Bulli firefighters celebrate a century of service

Published: 15th March 2019

Fire and Rescue NSW (FRNSW) Commissioner, Paul Baxter joined local firefighters and community leaders today to celebrate the centenary of Bulli Fire Brigade.

Unveiling a plaque at the fire station, Commissioner Baxter said the event was a great opportunity to thank past and present firefighters for their service to the community.

“Bulli firefighters have responded to all manner of emergencies over the past 100 years, putting their lives on the line to protect the irreplaceable,” said Commissioner Baxter.

“The station and its firefighters have done this community proud and will continue to do so well into the future.”

Guests at today’s celebration shared stories of Bulli’s firefighting history, which began after the Fire Brigades Act was extended to the Bulli-Woonona Shire in October 1918.

Members of the newly-formed fire brigade received their initial training in January 1919 and Thomas Conley was chosen as the first Captain. Captain Conley even offered his own car for use in emergencies until a motor fire engine could be made available, proposing that his vehicle be used to tow the hose reel to and from fires.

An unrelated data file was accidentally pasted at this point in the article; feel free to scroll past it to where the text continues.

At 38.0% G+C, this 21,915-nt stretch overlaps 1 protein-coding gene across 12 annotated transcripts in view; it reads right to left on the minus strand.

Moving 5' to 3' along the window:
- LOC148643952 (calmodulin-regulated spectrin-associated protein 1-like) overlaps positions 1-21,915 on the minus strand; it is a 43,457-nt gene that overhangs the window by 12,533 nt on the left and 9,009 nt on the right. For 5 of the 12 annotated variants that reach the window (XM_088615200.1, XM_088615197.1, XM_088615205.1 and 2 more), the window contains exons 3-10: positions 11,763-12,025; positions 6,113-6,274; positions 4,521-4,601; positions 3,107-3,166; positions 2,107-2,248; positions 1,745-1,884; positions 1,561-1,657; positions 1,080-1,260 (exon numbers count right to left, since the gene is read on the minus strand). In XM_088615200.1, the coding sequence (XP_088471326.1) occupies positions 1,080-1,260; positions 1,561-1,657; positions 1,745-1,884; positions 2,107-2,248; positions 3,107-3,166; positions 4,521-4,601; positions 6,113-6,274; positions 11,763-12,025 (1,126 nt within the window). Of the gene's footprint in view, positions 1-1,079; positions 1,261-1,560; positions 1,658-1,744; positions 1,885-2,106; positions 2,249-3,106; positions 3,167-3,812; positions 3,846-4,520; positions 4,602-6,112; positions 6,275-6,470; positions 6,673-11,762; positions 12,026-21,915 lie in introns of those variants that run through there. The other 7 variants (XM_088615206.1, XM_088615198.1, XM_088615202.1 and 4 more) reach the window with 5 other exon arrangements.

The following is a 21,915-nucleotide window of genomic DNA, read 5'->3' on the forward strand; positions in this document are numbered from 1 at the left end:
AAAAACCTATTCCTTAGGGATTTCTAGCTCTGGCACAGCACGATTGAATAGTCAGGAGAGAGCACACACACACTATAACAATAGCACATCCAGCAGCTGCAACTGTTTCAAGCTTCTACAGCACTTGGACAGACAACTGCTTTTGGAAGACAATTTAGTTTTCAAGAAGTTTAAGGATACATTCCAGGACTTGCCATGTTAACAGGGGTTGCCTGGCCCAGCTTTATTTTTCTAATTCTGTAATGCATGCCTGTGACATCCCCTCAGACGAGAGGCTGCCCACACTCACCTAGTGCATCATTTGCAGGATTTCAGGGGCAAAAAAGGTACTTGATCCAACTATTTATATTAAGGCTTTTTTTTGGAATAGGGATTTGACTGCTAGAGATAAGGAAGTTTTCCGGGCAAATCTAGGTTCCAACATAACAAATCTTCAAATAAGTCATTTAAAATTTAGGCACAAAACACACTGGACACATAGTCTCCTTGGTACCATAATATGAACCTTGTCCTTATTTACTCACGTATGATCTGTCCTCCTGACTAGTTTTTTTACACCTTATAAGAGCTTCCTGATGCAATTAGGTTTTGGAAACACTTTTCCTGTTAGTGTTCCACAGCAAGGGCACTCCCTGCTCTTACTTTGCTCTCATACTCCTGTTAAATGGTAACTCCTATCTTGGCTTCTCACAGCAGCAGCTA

From these humble beginnings, the brigade has become a vital part of the local community, responding to major fires, storms, road crashes and other emergencies.

Bulli firefighters helped battle the blaze at sea on board the Ming Mercy coal carrier in August 1997 and worked through the night to protect properties in the wake of the devastating Christmas Day bushfires of 2001.

Crews from Bulli were also part of a mammoth firefighting effort on board the Iron Chieftain bulk carrier in Port Kembla in June last year.

“A lot has changed in the fire service over the past 100 years. Today our firefighters at Bulli have modern firefighting vehicles and are trained to be prepared for anything and ready to help anyone, anytime, anywhere,” said Commissioner Baxter.

“They are equipped to respond to road crash rescues and hazardous material incidents – events unimaginable to their predecessors from a century ago.

“One thing that hasn’t changed is the courage and commitment of our firefighters and we are incredibly proud of them all.”